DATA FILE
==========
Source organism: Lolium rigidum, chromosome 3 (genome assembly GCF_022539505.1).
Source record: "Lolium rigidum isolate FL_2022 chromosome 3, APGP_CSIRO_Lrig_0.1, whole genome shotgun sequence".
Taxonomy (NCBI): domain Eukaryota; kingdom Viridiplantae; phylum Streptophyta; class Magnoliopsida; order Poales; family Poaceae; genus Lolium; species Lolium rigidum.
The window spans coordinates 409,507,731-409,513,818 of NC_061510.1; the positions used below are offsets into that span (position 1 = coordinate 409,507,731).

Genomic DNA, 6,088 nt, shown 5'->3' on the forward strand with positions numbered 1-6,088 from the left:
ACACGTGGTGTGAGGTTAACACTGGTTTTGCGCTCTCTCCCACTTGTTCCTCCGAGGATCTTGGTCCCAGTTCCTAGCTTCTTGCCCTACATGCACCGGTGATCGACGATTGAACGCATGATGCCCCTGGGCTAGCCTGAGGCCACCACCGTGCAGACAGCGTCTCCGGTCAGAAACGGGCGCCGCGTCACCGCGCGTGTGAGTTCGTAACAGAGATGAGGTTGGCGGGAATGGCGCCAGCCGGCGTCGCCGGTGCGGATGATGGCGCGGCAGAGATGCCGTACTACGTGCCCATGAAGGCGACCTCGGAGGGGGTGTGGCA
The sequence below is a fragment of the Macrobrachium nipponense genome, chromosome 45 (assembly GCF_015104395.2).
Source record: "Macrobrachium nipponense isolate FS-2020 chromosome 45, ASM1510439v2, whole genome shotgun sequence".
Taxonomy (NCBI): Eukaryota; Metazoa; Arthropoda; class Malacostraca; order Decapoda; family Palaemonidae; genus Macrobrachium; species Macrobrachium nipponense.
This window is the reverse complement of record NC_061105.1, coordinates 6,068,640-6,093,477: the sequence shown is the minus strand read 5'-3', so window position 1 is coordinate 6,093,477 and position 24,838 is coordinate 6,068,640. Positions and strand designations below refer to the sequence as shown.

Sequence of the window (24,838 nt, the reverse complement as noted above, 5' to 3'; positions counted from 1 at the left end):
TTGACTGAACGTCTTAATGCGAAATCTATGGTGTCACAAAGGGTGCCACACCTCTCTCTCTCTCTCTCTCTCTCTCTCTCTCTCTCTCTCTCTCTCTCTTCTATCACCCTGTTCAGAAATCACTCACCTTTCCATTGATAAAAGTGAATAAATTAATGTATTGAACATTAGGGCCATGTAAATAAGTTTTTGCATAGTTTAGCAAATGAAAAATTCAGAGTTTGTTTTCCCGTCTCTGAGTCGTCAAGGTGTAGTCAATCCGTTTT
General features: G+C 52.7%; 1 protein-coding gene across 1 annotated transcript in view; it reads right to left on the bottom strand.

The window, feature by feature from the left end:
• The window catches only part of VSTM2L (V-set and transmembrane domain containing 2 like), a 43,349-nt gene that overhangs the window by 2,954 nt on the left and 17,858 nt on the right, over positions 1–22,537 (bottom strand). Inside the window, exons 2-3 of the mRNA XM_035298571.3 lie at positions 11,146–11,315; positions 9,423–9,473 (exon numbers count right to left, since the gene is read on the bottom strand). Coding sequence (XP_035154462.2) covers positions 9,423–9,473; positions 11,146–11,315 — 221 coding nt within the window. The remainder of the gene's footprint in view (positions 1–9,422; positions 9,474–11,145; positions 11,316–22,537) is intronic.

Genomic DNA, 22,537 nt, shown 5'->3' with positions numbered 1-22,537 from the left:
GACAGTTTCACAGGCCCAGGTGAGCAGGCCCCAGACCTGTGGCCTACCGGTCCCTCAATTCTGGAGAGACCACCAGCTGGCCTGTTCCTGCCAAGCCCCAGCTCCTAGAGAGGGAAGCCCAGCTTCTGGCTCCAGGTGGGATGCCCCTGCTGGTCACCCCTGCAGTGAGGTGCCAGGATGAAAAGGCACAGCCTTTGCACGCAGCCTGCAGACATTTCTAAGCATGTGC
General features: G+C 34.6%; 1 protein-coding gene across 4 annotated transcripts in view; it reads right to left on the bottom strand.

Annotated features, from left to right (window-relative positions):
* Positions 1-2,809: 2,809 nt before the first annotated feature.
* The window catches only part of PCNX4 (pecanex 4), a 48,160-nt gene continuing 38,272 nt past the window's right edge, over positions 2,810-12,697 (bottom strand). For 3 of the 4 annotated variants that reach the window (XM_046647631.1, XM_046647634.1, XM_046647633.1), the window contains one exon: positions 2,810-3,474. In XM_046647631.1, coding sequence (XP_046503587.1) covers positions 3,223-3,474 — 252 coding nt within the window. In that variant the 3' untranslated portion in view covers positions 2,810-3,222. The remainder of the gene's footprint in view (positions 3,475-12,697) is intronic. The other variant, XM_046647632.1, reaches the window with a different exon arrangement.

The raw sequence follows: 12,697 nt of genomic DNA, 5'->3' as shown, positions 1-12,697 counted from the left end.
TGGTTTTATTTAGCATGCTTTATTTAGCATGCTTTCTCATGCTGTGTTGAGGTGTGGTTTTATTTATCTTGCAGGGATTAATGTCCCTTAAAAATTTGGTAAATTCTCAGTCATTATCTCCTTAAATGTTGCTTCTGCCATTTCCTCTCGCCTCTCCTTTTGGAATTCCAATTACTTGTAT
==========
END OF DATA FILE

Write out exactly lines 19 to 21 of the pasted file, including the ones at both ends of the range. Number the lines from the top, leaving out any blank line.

Annotated features, from left to right (window-relative positions):
* Positions 1-2,809: 2,809 nt before the first annotated feature.
* The window catches only part of PCNX4 (pecanex 4), a 48,160-nt gene continuing 38,272 nt past the window's right edge, over positions 2,810-12,697 (bottom strand). For 3 of the 4 annotated variants that reach the window (XM_046647631.1, XM_046647634.1, XM_046647633.1), the window contains one exon: positions 2,810-3,474. In XM_046647631.1, coding sequence (XP_046503587.1) covers positions 3,223-3,474 — 252 coding nt within the window. In that variant the 3' untranslated portion in view covers positions 2,810-3,222. The remainder of the gene's footprint in view (positions 3,475-12,697) is intronic. The other variant, XM_046647632.1, reaches the window with a different exon arrangement.